A short film commissioned by the Institute of Contemporary Arts (ICA), Laindon is a camp exploration of the political landscape of the New Town. A portal has opened in Basildon, Essex on the site of Laindon Shopping Centre: a half-demolished brutalist plaza earmarked for redevelopment. A young journalist enters an alternative reality Essex, where the synth pop scene pioneered by Basildon natives Depeche Mode and Alison Moyet flourished, and collective action defeated Thatcherite individualism to create a queer luxury communist Essex utopia. The human creatures from the portal world move between the two Laindons via the unmanned border of the portal, calling in to question the discrepancy in representations of the movement of migrants and of gentrifiers. Essex Mums become freedom fighters challenging top down racist policymaking and rejecting the delusion of white working-class sentiment. Narratives blur as the portal people run to save their home from destruction while Basildon Gospel Choir sing an ode to the town’s future.

© A.Shrimpton

Stik in Shoreditch, Aaron Shrimpton, 2016

(9 mins)

A short documentary film commisioned by Guardian Cities, that captures the street artist Stik planning a major new mural in his neighbourhood, an area of the East End of London that now embodies gentrification at its most extreme. It follows him as he asks the local residents of Shoreditch what he should paint in response to the rapidly changing environment.


© C.Michael

In your Room, Chris Michael, 2019

(6 mins)

A journey from the fringes of the Basildon, to the kinetic glow of London. Humble New Town aspirations and unfulfilled desires, a predatory welfare system and a longing for lost futures — all via the M25. A desire to transform. From beige British sitcoms to the colour of Hollywood. A verse constantly trying to reach its chorus.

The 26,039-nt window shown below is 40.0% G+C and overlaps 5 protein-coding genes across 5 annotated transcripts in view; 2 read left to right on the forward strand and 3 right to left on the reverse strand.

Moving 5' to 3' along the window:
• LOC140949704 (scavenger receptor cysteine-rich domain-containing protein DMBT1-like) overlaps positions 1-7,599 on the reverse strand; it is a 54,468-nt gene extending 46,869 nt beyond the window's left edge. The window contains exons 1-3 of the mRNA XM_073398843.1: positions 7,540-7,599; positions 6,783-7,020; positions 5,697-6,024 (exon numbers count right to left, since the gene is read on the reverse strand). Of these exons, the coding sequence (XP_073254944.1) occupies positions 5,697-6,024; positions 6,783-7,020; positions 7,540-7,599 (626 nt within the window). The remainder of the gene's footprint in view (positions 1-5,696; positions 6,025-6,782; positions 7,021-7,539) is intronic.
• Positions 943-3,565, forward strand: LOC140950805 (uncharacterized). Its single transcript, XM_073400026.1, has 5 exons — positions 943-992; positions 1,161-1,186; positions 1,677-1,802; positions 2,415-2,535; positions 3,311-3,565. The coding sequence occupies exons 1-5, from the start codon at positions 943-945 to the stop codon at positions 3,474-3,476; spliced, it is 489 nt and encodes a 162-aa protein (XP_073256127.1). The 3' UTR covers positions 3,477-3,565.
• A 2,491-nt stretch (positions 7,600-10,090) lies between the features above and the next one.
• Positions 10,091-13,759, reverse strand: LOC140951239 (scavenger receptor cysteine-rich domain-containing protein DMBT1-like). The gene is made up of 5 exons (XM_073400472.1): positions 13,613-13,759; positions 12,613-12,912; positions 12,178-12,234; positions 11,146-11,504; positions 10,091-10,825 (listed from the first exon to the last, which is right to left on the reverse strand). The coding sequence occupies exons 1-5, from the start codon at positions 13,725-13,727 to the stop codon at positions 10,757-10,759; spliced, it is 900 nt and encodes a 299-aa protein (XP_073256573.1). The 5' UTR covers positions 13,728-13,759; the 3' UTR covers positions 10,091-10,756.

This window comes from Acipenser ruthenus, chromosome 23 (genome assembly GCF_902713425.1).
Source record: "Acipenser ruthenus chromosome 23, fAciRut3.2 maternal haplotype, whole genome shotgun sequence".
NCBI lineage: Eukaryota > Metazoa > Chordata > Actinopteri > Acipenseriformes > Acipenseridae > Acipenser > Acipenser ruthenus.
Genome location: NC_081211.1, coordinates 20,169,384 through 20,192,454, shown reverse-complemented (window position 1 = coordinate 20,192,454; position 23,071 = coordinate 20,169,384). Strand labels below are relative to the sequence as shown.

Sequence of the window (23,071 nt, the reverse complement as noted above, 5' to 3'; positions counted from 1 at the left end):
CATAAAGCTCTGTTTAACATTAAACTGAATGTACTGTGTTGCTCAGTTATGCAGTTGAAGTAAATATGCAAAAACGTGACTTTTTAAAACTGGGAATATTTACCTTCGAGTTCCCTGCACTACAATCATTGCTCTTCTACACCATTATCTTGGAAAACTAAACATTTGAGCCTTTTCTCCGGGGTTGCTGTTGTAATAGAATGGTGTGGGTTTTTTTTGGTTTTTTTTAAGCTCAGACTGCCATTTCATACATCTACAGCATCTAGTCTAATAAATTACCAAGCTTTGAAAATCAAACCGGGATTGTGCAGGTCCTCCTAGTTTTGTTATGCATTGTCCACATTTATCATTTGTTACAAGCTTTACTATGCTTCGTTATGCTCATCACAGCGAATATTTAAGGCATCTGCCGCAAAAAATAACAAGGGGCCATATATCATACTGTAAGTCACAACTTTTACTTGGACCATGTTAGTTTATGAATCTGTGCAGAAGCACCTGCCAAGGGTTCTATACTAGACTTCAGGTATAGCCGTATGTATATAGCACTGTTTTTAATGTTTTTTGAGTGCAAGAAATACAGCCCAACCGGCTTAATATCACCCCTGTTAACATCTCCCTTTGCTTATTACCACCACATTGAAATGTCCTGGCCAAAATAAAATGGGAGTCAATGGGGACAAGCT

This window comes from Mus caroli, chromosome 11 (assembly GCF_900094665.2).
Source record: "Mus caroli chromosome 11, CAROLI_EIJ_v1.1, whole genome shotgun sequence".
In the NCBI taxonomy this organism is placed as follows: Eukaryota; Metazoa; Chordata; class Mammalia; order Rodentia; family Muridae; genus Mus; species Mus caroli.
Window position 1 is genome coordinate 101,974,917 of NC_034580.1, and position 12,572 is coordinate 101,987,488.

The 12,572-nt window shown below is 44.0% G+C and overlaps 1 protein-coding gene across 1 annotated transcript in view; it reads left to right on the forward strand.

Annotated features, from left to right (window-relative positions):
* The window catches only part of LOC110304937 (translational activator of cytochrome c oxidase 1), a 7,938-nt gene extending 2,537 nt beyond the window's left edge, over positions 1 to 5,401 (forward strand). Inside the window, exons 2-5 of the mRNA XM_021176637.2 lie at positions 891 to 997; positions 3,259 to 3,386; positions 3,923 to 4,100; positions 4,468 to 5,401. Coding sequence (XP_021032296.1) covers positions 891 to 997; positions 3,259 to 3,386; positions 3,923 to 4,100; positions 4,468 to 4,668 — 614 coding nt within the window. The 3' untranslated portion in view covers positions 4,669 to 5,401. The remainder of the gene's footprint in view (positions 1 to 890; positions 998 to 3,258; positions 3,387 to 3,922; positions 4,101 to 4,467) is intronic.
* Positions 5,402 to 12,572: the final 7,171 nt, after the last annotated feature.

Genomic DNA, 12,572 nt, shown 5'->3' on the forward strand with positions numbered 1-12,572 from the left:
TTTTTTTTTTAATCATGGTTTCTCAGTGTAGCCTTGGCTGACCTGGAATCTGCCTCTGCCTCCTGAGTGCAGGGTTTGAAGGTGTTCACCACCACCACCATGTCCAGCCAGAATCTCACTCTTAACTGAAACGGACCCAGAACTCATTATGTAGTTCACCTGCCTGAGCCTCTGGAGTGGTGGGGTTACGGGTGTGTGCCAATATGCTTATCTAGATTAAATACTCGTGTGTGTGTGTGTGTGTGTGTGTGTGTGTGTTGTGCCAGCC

© R.Murray

The Time and Velocity of a Changing Town, Robyn Murray, 2018

(13 mins)

Documentary, archival and ambient footage gets under the surface of Basildon's ambiguous identity. Memories of growth and decay present questions about residual energy amassed in urban space. Basildon, originally built to accommodate working class communities from the East End, is explored in a multidimensional approach that reflects on impressions of the town; from the bright lights of ‘Bas Vegas’, to a now desolate town centre.


Stuart Whipps

Stuart Whipps is an artist based in Birmingham, UK. He often makes work about things he doesn’t understand and doesn't know how to do. Currently this includes restoring a 1979 Mini with the assistance of former British Leyland workers, training to make geological thin sections at the University of Birmingham and working with a seventeenth century sign language devised by Sir Christopher Wren.

He has exhibited his work across the UK and internationally and is the recipient of a number of awards. He works predominantly with photography and video alongside reconfigured existing or remade materials.

Selected solo exhibitions include: Isle Of Slingers, Spike Island 2016, Bristol. Photo Colour Services, Ithuba Gallery, Johannesburg, South Africa. Birth Springs, Death Falls, Flat Time House, London. 2013. Why Contribute to The Spread of Ugliness?, Ikon Gallery, Birmingham, 2011. New Wooabbeleri, Focal Point Gallery, Southend-On-Sea, 2010.

Selected group exhibitions include: British Art Show 8, UK, 2015 - 2017. Reference Works: Guangzhou, Guanghzhou, China, 2014. Relatively Absolute, Wysing Arts Centre, Cambridgeshire, 2013. Community Without Propinquity, MK Gallery, Milton Keynes, 2011. East International, Norwich, 2009.

Maz Murray